Anchor Bay // 1987 // 94 Minutes // Rated R
Reviewed by Judge Patrick Naugle // May 3rd, 2002
School spirit has never been this dead!
Leonard Part 6. Phantom of the Mall: Eric's Revenge. Return to Horror High joins a short list of movies with a deceptive main title. The first question I posed upon popping in Return to Horror High was, "Is this a sequel to a movie I'd never heard of?" Surely with a title like Return to Horror High this had to be the follow-up to some low budget horror flick. Well, shows how much I know. Return to Horror High is actually a horror comedy in the vein of Scream, poking fun at horror movies while simultaneously attempting to scare the audience. In fact, I'm starting to think that the Scream series maybe ripped of this movie -- the two killers look almost identical! No matter, as Return to Horror High is now on DVD care of Anchor Bay which means it's time to cut the cheese (figuratively speaking).
In 1982, Crippen High School was the scene of some of the most brutal crimes ever committed -- death, decapitation, and dismemberment (the three deadly "Ds"). The killer was never caught and the school was soon abandoned. Now, five years later a low-budget Hollywood film crew has returned to the fatal halls of Crippen High to film the story of what happened that fateful day. The crew includes a sleazy producer (Alex Rocco, The Wedding Planner), a high-strung director (Scott Jacoby), a handsome leading man (George Clooney, Ocean's 11), a curious starlet (Lori Lethin, Brokedown Palace), and a bunch of other nutty movie makers that want to get in on a piece of Crippen High's murderous history. Unfortunately, these ill-fated folks are about to discover that Crippen's past doesn't want to stay buried! When crew members start disappearing one by one, worries begin to mount as the remaining survivors start to believe that the killer may be back for one last tour of his old stomping grounds!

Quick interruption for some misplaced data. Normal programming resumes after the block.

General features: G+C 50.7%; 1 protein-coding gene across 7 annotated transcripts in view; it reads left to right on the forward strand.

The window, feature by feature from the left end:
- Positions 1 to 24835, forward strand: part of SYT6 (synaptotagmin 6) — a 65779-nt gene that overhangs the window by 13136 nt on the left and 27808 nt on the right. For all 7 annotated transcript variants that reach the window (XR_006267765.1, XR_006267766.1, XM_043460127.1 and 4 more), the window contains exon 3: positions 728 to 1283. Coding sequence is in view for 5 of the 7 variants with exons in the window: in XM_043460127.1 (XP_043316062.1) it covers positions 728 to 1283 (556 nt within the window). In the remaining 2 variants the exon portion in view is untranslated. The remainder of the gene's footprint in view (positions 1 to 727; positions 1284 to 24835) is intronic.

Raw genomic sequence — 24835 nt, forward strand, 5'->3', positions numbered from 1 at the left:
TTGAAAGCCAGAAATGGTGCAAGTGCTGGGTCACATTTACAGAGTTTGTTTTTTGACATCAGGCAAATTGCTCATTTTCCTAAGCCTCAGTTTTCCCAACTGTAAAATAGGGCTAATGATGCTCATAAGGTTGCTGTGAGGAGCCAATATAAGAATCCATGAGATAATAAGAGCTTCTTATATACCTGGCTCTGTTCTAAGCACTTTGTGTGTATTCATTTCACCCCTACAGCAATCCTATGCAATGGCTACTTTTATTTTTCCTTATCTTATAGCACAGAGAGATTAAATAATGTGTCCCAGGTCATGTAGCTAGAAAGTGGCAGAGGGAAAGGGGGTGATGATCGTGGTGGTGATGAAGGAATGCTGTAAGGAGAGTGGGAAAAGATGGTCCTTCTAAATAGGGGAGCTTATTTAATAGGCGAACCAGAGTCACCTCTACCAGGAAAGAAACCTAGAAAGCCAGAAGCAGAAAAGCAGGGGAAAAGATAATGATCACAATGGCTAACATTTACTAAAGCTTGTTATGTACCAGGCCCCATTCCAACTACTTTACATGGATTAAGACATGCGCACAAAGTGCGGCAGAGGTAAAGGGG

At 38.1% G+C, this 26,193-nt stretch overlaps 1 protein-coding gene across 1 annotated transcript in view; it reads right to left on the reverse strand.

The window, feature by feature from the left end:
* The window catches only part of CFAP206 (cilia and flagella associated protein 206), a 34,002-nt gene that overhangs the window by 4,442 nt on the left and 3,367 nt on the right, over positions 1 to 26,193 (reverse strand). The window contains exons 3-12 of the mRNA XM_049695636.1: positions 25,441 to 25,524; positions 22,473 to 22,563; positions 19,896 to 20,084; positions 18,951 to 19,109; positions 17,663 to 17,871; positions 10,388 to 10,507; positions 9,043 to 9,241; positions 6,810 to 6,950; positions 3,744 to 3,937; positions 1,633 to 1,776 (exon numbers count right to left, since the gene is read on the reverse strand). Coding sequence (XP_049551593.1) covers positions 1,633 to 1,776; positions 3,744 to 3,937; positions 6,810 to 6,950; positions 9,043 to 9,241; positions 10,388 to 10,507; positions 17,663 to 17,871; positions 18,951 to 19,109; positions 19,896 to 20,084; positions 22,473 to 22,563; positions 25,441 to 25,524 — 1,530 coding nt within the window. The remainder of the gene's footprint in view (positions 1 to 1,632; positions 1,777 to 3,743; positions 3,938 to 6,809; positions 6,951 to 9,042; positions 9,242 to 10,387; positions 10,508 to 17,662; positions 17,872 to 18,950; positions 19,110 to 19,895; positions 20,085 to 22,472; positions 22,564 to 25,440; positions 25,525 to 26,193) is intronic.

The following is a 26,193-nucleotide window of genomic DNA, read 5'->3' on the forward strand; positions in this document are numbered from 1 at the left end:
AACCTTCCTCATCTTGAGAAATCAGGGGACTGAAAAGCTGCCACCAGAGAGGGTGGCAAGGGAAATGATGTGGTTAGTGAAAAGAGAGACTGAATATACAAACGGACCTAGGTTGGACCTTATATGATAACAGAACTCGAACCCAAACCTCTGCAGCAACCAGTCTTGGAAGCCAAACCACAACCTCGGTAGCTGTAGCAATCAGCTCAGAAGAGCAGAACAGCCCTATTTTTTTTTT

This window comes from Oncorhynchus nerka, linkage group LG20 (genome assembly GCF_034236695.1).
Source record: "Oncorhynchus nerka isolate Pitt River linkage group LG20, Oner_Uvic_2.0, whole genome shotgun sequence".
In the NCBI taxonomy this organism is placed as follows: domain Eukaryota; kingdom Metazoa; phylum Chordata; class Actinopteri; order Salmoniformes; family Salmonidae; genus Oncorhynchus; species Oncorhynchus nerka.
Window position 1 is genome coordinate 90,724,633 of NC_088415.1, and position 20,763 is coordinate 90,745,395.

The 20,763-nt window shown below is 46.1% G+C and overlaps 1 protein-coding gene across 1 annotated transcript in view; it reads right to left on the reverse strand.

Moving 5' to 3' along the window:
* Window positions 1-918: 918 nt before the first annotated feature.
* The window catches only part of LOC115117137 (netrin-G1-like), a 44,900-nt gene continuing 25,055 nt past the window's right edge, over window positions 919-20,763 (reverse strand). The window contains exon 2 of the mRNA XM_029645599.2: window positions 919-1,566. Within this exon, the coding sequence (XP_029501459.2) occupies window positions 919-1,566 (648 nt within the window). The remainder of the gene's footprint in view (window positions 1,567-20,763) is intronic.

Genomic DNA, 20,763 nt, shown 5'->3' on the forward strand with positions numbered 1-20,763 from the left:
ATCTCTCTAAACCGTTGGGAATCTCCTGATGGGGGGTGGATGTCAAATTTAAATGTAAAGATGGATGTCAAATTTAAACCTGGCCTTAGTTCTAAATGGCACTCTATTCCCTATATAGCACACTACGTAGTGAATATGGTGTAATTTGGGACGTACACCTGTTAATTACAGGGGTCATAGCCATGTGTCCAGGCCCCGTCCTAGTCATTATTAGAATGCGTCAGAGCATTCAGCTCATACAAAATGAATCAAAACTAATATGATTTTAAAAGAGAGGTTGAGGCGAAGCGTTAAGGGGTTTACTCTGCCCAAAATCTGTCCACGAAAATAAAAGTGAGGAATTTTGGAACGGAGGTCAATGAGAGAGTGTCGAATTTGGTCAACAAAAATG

Well, you got to hand it to Return to Horror High: at least the movie knows its place in cinema history -- no more, no less. Right smack dab on the back of the DVD case it reads that Return to Horror High is "filled with all the gore, gags and gratuitous nudity that made the '80s a paragon of cinema excellence." I wish that I could say this is a good thing. Normally I'm all for gratuitous boob shots and decapitated noggins. Sadly, Return to Horror High is so utterly confusing that you actually start ignoring the fun parts and start praying for some cohesiveness. Return to Horror High wants so desperately to be multiple genres wrapped into one tidy package. Comedy, horror, suspense and mystery...Return to Horror High wants to bake its own cake and eat it too, but comes out with a lifeless soufflé. There are moments in this movie where it tries so hard to get a laugh that it's almost painful. Then it turns a complete 180 on the audience and aspires to be a gory shocker. Look again, and it's trying to be a whodunit complete with multiple suspects. Come to think of it, Return to Horror High really is the C-level precursor to Wed Craven's vastly superior Scream franchise.